Thoughtful Parenting: On a new path | SteamboatToday.com
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Thoughtful Parenting: On a new path

Kim Schulz
For Steamboat Pilot & Today

When talking about schools and education, it’s common to hear how our children are “falling behind.” As an educator, this seems a little off the mark to me. Exactly who are they falling behind? We have no measure to compare students who have faced such major changes to their daily lives due to a global pandemic. There are no groups of children who have previously followed this path to compare the data. Children have gone through many adjustments and encountered challenges along the way.

A new path

Our children are now on a new path and will set new milestones and create new data. Even in our county, school has looked vastly different for children. As parents, we may benefit from a shift in mindset for us and our children. A lot of the conversation about school from the media suggests we should be afraid our children will never catch up, but if they are on a trail that has never been traveled, there is no one ahead to catch up to. Maybe we could shift our mindset on this new path to seek out children’s strengths and identify specific challenges to bolster with support.

Identify strengths

Let’s look at our children from a place of curiosity. In what ways have they grown in the past year? A child’s strengths can change over time. What activities are they naturally drawn to and which ones bring them joy? Amanda Morin has created a list of possible strengths in her article, “Types of Strengths,” on Understood.org.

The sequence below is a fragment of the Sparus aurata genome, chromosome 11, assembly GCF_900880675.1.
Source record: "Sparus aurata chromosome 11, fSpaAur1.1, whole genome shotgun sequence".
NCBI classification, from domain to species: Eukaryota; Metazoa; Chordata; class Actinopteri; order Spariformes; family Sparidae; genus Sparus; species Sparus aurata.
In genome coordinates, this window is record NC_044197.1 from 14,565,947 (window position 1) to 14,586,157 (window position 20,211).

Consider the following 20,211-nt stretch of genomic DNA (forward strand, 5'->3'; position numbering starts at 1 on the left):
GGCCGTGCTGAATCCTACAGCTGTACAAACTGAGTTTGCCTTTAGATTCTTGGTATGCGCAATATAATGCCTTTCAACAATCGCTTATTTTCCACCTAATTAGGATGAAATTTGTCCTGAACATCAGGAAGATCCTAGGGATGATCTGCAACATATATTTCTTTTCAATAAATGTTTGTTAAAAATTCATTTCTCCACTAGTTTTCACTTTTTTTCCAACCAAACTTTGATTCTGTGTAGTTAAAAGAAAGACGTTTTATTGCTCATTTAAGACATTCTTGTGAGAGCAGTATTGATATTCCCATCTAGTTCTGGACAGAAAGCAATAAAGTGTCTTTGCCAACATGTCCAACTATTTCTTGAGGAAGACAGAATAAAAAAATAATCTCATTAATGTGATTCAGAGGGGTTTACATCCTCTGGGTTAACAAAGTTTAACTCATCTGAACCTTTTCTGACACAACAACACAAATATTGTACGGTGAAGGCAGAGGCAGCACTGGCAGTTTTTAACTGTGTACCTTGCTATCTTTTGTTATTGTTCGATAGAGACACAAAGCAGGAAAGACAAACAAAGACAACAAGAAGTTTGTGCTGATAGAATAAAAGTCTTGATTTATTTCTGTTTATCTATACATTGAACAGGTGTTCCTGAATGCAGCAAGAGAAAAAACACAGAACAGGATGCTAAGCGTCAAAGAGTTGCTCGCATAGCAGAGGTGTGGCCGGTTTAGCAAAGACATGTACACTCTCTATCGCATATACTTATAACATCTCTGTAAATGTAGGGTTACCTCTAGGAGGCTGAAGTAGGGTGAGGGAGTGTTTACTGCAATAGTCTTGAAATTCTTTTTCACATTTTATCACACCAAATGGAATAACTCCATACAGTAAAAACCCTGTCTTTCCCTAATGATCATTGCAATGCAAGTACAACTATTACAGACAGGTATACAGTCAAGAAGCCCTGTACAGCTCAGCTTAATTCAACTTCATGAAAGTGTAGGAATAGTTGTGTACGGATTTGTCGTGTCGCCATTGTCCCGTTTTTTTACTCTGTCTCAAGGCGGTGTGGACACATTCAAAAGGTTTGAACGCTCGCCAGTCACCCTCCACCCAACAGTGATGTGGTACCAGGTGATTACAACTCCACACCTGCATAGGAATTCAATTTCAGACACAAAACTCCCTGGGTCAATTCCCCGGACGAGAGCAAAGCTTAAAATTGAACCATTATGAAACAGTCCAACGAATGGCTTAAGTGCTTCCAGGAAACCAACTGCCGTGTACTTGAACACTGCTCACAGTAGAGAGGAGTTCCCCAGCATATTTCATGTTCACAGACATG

The idea of strengths-based parenting is that parents tune into their child’s strengths and encourage development of these strengths. This could be a good fit for you and your family if you feel like you have been spending more time focused on your child’s challenges and weaknesses. I am not suggesting we ignore a child’s challenges, but there is more of a balance of focusing on strengths, especially at this time. Paying attention to children’s strengths can help build their self-esteem and confidence.

Our children need to see themselves as competent and successful in order to overcome the challenges in their lives. We can help them have grit and determination on the new path they’re on by recognizing the areas in which they are thriving and not by only focusing on where they are supposedly “falling behind.”



Kim Schulz is the executive director and part of the team of reading experts at Steamboat Reading, a nonprofit that provides a community of support for struggling readers and their families. They are part of the Routt County Youth Services Coalition. Visit SteamboatReading.org.


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